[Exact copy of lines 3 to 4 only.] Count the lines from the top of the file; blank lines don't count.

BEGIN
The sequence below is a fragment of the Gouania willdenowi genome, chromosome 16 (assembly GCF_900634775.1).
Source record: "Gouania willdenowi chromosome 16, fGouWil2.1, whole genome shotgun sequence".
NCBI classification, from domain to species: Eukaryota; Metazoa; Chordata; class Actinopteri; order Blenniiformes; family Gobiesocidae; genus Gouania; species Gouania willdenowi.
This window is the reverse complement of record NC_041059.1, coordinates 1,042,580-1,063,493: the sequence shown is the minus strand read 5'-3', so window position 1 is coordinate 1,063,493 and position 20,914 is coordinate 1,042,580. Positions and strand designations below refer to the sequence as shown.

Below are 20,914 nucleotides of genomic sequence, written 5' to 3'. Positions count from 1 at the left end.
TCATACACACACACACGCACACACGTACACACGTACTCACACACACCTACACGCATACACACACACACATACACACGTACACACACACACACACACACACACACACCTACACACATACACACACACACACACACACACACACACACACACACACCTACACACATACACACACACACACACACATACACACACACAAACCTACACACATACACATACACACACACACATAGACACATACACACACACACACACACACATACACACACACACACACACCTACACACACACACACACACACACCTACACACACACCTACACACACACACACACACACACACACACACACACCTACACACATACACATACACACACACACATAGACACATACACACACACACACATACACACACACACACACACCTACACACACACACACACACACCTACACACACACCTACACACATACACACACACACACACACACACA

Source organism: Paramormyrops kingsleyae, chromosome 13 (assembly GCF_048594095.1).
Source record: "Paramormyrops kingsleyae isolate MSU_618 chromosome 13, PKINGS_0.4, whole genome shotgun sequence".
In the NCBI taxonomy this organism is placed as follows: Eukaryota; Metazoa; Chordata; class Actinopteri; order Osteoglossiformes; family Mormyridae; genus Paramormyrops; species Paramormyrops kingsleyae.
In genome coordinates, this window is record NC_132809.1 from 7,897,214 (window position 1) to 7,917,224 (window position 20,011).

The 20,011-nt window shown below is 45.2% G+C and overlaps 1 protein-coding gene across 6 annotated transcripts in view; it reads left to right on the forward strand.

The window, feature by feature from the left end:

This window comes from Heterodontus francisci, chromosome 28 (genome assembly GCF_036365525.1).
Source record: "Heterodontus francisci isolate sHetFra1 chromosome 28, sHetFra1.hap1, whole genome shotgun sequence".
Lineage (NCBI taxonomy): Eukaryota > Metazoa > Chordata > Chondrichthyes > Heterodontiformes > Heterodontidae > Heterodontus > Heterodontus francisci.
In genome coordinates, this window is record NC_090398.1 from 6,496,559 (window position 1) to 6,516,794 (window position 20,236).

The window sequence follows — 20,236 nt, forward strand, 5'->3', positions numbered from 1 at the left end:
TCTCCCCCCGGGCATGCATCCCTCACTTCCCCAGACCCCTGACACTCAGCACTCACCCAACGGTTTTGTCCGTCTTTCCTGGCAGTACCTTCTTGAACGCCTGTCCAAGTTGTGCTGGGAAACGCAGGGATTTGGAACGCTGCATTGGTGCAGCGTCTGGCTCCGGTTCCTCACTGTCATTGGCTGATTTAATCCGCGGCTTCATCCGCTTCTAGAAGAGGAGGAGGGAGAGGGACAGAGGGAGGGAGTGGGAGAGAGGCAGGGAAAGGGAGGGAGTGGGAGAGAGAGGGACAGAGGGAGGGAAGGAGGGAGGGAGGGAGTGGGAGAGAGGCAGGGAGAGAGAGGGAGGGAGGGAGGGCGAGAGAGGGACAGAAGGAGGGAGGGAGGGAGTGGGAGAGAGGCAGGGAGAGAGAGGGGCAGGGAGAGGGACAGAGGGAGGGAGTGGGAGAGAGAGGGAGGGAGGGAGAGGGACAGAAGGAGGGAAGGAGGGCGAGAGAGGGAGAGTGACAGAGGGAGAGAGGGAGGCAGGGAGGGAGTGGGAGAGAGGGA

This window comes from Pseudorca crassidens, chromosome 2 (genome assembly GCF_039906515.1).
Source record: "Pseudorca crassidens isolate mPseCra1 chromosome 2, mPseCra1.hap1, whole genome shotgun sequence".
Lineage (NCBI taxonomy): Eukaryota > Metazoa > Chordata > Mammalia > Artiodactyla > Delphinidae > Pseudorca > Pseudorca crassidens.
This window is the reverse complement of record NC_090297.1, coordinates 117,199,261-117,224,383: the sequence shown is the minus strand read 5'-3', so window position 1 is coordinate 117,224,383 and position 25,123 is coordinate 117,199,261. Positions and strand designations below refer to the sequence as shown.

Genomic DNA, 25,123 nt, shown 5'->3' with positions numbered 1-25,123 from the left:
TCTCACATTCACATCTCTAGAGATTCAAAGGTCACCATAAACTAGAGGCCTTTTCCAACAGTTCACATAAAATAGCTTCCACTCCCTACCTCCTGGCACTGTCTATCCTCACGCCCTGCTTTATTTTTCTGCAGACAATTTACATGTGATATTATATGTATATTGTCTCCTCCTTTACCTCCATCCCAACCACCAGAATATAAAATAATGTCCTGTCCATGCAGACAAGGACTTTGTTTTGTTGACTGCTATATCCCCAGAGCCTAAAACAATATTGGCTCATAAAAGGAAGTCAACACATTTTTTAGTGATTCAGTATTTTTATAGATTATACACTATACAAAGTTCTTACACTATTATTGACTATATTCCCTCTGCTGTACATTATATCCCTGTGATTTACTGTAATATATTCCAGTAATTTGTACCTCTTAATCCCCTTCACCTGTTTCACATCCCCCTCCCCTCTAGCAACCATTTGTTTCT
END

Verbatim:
NCBI classification, from domain to species: Eukaryota; Metazoa; Chordata; class Actinopteri; order Blenniiformes; family Gobiesocidae; genus Gouania; species Gouania willdenowi.
This window is the reverse complement of record NC_041059.1, coordinates 1,042,580-1,063,493: the sequence shown is the minus strand read 5'-3', so window position 1 is coordinate 1,063,493 and position 20,914 is coordinate 1,042,580. Positions and strand designations below refer to the sequence as shown.